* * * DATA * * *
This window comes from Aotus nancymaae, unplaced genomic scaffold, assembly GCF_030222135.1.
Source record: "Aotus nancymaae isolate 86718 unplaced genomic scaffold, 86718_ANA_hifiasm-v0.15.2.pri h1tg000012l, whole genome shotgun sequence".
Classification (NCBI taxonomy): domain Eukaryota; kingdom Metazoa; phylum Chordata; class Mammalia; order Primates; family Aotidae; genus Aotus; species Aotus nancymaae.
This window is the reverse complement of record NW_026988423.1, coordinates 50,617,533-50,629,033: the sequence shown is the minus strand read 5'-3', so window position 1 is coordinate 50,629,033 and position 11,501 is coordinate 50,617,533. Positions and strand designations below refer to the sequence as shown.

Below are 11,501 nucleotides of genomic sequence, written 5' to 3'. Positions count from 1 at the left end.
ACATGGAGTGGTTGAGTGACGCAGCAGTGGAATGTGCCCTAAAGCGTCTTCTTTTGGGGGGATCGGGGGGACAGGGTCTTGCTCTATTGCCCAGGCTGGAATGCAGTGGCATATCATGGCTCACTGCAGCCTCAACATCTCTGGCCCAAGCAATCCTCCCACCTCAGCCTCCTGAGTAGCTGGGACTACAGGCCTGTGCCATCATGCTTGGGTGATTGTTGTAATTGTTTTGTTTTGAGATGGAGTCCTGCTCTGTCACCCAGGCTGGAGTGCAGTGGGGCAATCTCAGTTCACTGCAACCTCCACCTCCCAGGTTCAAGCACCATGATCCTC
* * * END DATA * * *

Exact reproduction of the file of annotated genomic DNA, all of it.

This window comes from Aotus nancymaae, unplaced genomic scaffold, assembly GCF_030222135.1.
Source record: "Aotus nancymaae isolate 86718 unplaced genomic scaffold, 86718_ANA_hifiasm-v0.15.2.pri h1tg000012l, whole genome shotgun sequence".
Classification (NCBI taxonomy): domain Eukaryota; kingdom Metazoa; phylum Chordata; class Mammalia; order Primates; family Aotidae; genus Aotus; species Aotus nancymaae.
This window is the reverse complement of record NW_026988423.1, coordinates 50,617,533-50,629,033: the sequence shown is the minus strand read 5'-3', so window position 1 is coordinate 50,629,033 and position 11,501 is coordinate 50,617,533. Positions and strand designations below refer to the sequence as shown.

Below are 11,501 nucleotides of genomic sequence, written 5' to 3'. Positions count from 1 at the left end.
ACATGGAGTGGTTGAGTGACGCAGCAGTGGAATGTGCCCTAAAGCGTCTTCTTTTGGGGGGATCGGGGGGACAGGGTCTTGCTCTATTGCCCAGGCTGGAATGCAGTGGCATATCATGGCTCACTGCAGCCTCAACATCTCTGGCCCAAGCAATCCTCCCACCTCAGCCTCCTGAGTAGCTGGGACTACAGGCCTGTGCCATCATGCTTGGGTGATTGTTGTAATTGTTTTGTTTTGAGATGGAGTCCTGCTCTGTCACCCAGGCTGGAGTGCAGTGGGGCAATCTCAGTTCACTGCAACCTCCACCTCCCAGGTTCAAGCACCATGATCCTC